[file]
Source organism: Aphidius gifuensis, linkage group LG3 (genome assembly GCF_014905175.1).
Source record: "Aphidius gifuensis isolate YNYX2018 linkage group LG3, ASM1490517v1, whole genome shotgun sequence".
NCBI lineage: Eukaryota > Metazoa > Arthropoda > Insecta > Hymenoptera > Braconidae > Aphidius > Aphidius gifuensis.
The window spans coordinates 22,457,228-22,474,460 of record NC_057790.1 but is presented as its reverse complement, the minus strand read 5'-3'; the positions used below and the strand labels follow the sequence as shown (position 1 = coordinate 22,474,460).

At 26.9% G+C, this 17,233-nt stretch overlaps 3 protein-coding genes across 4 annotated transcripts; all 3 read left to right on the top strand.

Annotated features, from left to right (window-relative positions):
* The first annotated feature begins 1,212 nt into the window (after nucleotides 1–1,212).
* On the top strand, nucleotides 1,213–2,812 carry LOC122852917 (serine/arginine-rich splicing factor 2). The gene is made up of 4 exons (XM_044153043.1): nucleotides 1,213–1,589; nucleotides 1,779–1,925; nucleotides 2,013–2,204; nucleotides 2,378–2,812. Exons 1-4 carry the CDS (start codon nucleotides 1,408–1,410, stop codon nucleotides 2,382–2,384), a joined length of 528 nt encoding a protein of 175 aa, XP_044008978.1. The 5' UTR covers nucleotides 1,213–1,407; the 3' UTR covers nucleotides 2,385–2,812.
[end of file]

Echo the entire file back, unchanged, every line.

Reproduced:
Source organism: Aphidius gifuensis, linkage group LG3 (genome assembly GCF_014905175.1).
Source record: "Aphidius gifuensis isolate YNYX2018 linkage group LG3, ASM1490517v1, whole genome shotgun sequence".
NCBI lineage: Eukaryota > Metazoa > Arthropoda > Insecta > Hymenoptera > Braconidae > Aphidius > Aphidius gifuensis.
The window spans coordinates 22,457,228-22,474,460 of record NC_057790.1 but is presented as its reverse complement, the minus strand read 5'-3'; the positions used below and the strand labels follow the sequence as shown (position 1 = coordinate 22,474,460).

At 26.9% G+C, this 17,233-nt stretch overlaps 3 protein-coding genes across 4 annotated transcripts; all 3 read left to right on the top strand.

Annotated features, from left to right (window-relative positions):
* The first annotated feature begins 1,212 nt into the window (after nucleotides 1–1,212).
* On the top strand, nucleotides 1,213–2,812 carry LOC122852917 (serine/arginine-rich splicing factor 2). The gene is made up of 4 exons (XM_044153043.1): nucleotides 1,213–1,589; nucleotides 1,779–1,925; nucleotides 2,013–2,204; nucleotides 2,378–2,812. Exons 1-4 carry the CDS (start codon nucleotides 1,408–1,410, stop codon nucleotides 2,382–2,384), a joined length of 528 nt encoding a protein of 175 aa, XP_044008978.1. The 5' UTR covers nucleotides 1,213–1,407; the 3' UTR covers nucleotides 2,385–2,812.